Why Do We Say "The Butler Did It"?

iStock / mattjeacock
iStock / mattjeacock

Reader Chris wrote in wondering how “the butler did it” became a mystery fiction cliche and who the first guilty butler was. 

Two of the earliest examples of felonious butlers I can find are Sir Arthur Conan Doyle’s “The Musgrave Ritual” from 1893 and Herbert Jenkins’ “The Strange Case of Mr. Challoner” from 1921. Conan Doyle’s butler isn’t the primary villain of the story, but does attempt to rob his employers and winds up dead for it. Jenkins made his butler the main bad guy and the murderer in the story. As far as I can tell, he was the first to do so, but it was another author, Mary Roberts Rinehart, who made it a detective story trope.

Rinehart was a successful and prolific author and playwright, sometimes regarded as the “American Agatha Christie.” One of her plays, The Bat, focused on a group of people being murdered one by one by the titular costumed killer, a character that helped inspired Bob Kane’s Batman.

In Rinehart’s 1930 novel The Door, the butler is the murderer, and while the novel is sometimes cited as the first appearance of the phrase “the butler did it,” it doesn’t appear in that book or any of her other works. While The Door was a hit for Rinehart and her sons, who released it through a publishing house they’d just started up, her pinning the crime on the butler has gone down in history as a serious misstep. Just two years earlier, critic and detective novelist SS Van Dine laid down a set of rules for crime and mystery writers in an essay fittingly titled “Twenty Rules for Writing Detective Stories.” Among his advice was, “A servant must not be chosen by the author as the culprit. This is begging a noble question. It is a too easy solution. The culprit must be a decidedly worth-while person—one that wouldn't ordinarily come under suspicion.”

That The Door was a commercial success while flaunting a hallmark of what some considered lousy mystery writing made it an easy target for jokes. Stories and books like “What, No Butler?” and The Butler Did It soon turned murderous manservants into shorthand for a cheap ending.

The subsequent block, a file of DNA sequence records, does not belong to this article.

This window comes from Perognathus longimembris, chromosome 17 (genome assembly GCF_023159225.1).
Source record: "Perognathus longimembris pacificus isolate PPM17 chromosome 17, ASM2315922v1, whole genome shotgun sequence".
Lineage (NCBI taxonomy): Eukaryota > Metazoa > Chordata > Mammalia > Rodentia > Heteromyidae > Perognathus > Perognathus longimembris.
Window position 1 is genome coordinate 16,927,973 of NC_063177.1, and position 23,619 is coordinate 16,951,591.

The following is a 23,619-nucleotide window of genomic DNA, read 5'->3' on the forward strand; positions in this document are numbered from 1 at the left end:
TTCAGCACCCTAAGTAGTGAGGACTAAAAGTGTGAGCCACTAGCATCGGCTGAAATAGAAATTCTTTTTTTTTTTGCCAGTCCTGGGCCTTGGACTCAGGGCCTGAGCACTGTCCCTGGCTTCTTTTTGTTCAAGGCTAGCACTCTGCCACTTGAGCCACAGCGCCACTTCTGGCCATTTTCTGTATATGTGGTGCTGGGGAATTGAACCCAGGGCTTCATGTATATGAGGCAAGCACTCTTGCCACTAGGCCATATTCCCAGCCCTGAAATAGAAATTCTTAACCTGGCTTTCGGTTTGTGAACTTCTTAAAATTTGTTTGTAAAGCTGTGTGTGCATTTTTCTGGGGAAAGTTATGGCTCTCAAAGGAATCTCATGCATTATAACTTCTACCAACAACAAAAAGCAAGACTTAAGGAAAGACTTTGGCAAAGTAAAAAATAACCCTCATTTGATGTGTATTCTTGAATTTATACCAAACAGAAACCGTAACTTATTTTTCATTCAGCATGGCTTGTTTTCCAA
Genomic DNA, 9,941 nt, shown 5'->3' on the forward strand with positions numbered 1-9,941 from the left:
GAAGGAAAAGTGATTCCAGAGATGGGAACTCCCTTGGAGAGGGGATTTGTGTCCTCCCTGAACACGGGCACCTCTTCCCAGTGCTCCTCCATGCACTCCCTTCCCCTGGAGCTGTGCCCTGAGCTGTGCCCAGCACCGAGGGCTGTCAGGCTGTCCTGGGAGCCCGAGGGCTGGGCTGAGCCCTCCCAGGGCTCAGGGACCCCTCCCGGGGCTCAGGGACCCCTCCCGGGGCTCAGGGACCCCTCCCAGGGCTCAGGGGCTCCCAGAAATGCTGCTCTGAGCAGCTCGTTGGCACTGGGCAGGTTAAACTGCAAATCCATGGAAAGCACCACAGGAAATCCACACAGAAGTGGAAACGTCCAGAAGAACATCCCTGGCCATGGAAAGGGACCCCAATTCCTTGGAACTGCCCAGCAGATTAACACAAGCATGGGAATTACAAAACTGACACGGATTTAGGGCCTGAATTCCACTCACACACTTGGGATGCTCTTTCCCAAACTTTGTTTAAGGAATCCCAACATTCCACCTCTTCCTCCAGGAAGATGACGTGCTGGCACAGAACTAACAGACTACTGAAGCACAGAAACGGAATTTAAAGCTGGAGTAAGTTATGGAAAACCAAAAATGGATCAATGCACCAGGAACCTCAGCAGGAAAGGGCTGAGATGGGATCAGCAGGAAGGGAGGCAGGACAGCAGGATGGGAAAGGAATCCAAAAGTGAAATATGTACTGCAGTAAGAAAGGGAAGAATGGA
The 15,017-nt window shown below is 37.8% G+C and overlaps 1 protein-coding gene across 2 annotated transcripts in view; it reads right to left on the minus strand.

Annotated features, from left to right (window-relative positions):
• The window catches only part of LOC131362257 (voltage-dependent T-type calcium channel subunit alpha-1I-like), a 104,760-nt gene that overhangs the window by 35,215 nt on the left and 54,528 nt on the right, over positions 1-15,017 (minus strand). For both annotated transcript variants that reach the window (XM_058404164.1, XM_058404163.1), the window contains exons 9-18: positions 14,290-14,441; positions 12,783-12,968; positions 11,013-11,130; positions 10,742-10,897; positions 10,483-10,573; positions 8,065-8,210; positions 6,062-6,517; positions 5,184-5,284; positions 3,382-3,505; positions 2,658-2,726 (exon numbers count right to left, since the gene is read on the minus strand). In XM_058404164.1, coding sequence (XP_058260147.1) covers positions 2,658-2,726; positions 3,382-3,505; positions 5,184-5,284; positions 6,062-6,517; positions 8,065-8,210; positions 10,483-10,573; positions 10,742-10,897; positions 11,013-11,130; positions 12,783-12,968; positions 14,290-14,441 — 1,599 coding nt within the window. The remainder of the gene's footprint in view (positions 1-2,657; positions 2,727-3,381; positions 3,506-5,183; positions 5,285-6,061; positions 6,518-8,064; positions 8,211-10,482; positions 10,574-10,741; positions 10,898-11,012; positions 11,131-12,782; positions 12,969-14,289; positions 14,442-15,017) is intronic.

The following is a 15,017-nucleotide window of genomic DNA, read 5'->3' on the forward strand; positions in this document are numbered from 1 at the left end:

Life Imitates Art

Years after Rinehart made the bad guy butler the butt of many jokes, she was almost killed by one of her own servants.

In the late 1940s, Rinehart hired a new butler for her summer home in Bar Harbor, Maine, declining to promote her longtime chef into the position, which he had wanted for many years. One day, while Rinehart was reading in her library, the chef walked in wearing a shirt with no jacket, a violation of Rinehart’s dress code for her staff. When she asked him where the rest of his uniform was, the chef screamed, “Here is my coat!” while pulling a handgun from his pocket.

He aimed at Rinehart from just a few feet away and pulled the trigger, but the gun jammed. Rinehart ran from the room and headed toward the servant’s wing, with the chef chasing after her and fumbling to fix his gun. Rinehart’s chauffeur tackled him to the ground while the housemaid disarmed him and tossed the gun outside.

While Rinehart called the police, the chef broke free from the chauffeur, grabbed two knives from the kitchen and started chasing Rinehart again. The gardener came in from the yard and helped the chauffeur wrestle the chef to the ground again, where they held him until the police arrived.

Unlike in her story, Rinehart’s real butler didn’t do much of anything. He ran from the house as soon as the commotion started and hitched a ride into town.

Where Did the Term Brownie Points Come From?

bhofack2/iStock via Getty Images
bhofack2/iStock via Getty Images

In a Los Angeles Times column published on March 15, 1951, writer Marvin Miles observed a peculiar phrase spreading throughout his circle of friends and the social scene at large. While standing in an elevator, he overheard the man next to him lamenting “lost brownie points.” Later, in a bar, a friend of Miles's who had stayed out too late said he would never “catch up” on his brownie points.

Miles was perplexed. “What esoteric cult was this that immersed men in pixie mathematics?” he wrote. It was, his colleagues explained, a way of keeping “score” with their spouses, of tallying the goodwill they had accrued with the “little woman.”

Over the decades, the phrase brownie points has become synonymous with currying favor, often with authority figures such as teachers or employers. So where exactly did the term come from, and what happens when you “earn” them?

The most pervasive explanation is that the phrase originated with the Brownies, a subsect of the Girl Scouts who were encouraged to perform good deeds in their communities. The Brownies were often too young to be official Girl Scouts and were sometimes the siblings of older members. Originally called Rosebuds in the UK, they were renamed Brownies when the first troops were being organized in 1916. Sir Robert Baden-Powell, who had formed the Boy Scouts and was asked to name this new Girl Scout division, dubbed them Brownies after the magical creatures of Scottish folklore that materialized to selflessly help with household chores.